[ This will be updated as the author has additional information to add it will always be a work in progress ]
I initially refer to this article by Frederic Lane about PhotoDNA, Computer forensics and the use of hash algorithms to detect contraband content on a person's computer.
I am not going to try to repeat the content since you, the viewer, can easily read it for yourself. I am writing some thoughts on the possible and real world dangers of these technologies as weighed againts the intended good.
The focus on this type of forensics, in particular Microsoft's PhotoDNA algorithms and it problems when mishandled by law enforcement.
No one can offer a moral complaint against the hunt for child pornography, however as in all things related to law enforcement, not everything is always done by the book and innocent persons can be caught up in a web of often irrational justice.
There has developed a clear danger with regard to applying this technology against P2P file sharing because, by it's nature, the parties involved are usually two private citizens who have a presumed constitutional right to privacy absent the issuance of a search warrant based on probably cause. If the probable cause is itself based on an illegal invasion of that privacy then any evidence thus used to obtain a warrant and all subsequent evidence may be thrown out of court.
We don't want to see that happen in valid CP cases of course. The problem is to make sure LE does a very thorough job of real time investigation to develop this initial probably cause because a wrongful accusation, even when it is later found to be unjustified, can destroy an innocent life for ever. You don't need to be convicted of a crime to have your life ruined by our justice system or the news media.
With regard to P2P networks the problem pointed out in the article is that while someone may initiate the download of a contraband photo, they can also cancel that download or otherwise loose the connection. But the hash value of that contraband was sent to their computer. Possession of the hash is not illegal, only possession of the actual downloaded file is illegal and many times the "suspect" can be accused and have their computers confiscated even though they may never have been in possession of a single illegal file.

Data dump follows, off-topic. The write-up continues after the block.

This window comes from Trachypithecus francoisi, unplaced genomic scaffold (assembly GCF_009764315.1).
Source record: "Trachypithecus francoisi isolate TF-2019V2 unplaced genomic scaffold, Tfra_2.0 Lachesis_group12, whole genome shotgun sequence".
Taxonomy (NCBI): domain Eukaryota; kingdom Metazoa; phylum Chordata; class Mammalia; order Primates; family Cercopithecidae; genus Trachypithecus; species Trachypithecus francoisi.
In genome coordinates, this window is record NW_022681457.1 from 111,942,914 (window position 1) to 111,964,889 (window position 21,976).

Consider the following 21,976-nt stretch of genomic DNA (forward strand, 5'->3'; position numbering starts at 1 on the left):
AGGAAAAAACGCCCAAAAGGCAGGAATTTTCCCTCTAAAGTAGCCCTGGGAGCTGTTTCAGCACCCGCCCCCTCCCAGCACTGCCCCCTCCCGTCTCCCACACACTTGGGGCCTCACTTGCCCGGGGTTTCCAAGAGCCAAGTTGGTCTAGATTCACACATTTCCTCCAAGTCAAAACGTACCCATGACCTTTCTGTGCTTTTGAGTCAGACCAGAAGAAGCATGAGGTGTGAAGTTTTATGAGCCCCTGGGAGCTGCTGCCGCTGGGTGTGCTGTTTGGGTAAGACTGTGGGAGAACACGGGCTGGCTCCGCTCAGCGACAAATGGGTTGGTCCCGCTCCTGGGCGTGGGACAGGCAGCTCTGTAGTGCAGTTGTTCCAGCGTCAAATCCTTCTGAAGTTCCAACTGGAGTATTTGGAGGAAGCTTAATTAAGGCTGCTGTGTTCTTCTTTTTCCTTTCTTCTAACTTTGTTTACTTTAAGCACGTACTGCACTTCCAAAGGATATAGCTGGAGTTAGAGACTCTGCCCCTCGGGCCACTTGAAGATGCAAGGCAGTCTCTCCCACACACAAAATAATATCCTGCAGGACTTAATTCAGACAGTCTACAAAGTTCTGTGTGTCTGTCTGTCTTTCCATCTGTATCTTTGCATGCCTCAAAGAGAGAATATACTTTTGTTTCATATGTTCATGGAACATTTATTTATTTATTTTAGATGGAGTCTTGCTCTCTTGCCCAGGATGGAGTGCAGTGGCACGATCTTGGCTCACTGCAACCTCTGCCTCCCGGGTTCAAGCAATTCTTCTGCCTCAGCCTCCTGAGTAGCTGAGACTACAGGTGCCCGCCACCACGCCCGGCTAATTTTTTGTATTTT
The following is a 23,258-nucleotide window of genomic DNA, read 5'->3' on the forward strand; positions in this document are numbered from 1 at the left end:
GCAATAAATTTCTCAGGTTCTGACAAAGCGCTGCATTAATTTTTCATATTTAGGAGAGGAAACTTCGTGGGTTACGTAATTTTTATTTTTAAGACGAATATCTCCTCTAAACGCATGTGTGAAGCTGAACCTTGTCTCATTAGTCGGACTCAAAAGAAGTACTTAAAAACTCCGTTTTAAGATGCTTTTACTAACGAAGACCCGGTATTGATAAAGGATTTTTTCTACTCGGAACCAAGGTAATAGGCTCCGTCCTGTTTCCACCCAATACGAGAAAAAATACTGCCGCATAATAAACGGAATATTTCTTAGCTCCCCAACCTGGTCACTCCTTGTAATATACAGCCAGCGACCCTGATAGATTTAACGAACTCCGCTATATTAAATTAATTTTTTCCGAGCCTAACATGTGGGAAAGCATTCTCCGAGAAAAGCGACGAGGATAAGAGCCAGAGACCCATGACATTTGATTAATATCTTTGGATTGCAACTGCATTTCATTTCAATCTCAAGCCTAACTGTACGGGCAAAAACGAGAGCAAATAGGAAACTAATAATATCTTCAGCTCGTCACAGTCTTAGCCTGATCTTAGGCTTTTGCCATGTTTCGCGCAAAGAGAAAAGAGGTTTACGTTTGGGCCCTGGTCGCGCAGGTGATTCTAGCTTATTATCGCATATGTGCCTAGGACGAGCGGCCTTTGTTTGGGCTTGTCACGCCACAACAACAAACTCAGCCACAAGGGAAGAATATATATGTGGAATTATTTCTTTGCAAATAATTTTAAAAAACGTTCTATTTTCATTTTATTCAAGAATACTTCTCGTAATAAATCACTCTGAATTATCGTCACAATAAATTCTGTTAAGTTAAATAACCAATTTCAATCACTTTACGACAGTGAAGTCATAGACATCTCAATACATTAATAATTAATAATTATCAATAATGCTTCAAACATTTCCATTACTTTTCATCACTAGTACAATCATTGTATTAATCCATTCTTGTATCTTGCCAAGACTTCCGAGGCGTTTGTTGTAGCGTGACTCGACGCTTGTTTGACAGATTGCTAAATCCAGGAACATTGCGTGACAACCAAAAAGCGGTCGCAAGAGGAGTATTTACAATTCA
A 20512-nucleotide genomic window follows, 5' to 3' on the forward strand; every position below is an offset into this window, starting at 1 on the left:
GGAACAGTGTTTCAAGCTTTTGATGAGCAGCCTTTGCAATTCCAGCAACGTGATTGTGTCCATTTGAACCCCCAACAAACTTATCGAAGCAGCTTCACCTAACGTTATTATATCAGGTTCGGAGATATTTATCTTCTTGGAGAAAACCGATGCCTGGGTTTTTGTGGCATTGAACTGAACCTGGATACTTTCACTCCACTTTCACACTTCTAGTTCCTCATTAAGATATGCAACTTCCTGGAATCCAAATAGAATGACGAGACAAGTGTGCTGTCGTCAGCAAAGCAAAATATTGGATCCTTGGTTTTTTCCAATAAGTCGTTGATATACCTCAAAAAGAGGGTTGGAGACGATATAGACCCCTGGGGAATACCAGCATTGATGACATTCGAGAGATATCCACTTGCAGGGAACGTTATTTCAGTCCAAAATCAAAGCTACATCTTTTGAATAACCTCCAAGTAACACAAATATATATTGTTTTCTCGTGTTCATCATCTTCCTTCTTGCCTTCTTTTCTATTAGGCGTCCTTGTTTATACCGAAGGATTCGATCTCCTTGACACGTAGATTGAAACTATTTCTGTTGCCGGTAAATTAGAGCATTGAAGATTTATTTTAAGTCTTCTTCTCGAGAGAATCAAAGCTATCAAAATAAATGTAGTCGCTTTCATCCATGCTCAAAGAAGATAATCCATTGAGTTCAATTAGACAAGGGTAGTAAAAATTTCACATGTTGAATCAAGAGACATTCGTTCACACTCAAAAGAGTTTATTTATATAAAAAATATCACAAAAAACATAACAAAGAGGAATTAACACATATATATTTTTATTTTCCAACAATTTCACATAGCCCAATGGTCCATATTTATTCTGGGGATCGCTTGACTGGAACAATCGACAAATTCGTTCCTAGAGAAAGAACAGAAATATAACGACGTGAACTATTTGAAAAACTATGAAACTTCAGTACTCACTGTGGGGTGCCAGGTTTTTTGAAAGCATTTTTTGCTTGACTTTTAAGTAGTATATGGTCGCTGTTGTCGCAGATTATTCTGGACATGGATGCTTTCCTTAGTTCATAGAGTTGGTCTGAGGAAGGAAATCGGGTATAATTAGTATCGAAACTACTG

When it comes to obtaining a warrant, LE should be able to demonstrate to the judge the ACTUAL not assumed possession took place. This won't always be easy but better one bad guy get away ( for today at least ) than a single innocent person has their life ruined by a false accusation. Police, Judges and the Media seldom offer a public apology for their errors.
Some of the other issues revolve around the methods LE may have used to obtain the initial "tip" regarding a suspect P2P transaction. How is this discovered in the first place unless someone somewhere is eavesdropping on your computer traffic. Will that party be named in a warrant and made available to defense? Sometimes not. It MUST be.
It is known that your ISP can snoop on anything entering and leaving your computer. If you are using a VPN or if what you transmit and receive is encrypted they are left in the dark.
Those who would do evil online know many of these tricks to hide so we feel we are not giving away any secrets to help them avoid detection. The dumb ones get caught and dilute the gene pool!
The privacy issue goes beyond the child porn issue. The same technology being used for this admirable goal has no safety built in to prevent it's expansion into other areas of privacy invasion. PhotoDNA can scan and report what the scanning computer "thinks" is illegal content to law enforcement. You have no barrier to protect your privacy. But what happens when the same technology is applied to copyright images? What if a greedy company who offers "free image hosting" tags everything you upload and then claims, through some fine print, that they now own your images and tag them so that if they appear some where else that person gets a cease and desist letter threaten legal action for re-posting their own image?
Remember, law enforcement is bound to respect the constitutional protections and obtain a warrant. A private company can hide in obscure fine print that you "agree to" in order to enjoy their service, only to find out you gave away your rights.
My problem is not with the technology, it is with the potential for abuse of these technologies in the future without some legal stipulations being place on those uses specifically to protect the privacy and security of individual citizens.
Those who are willing to give up privacy for security will have neither.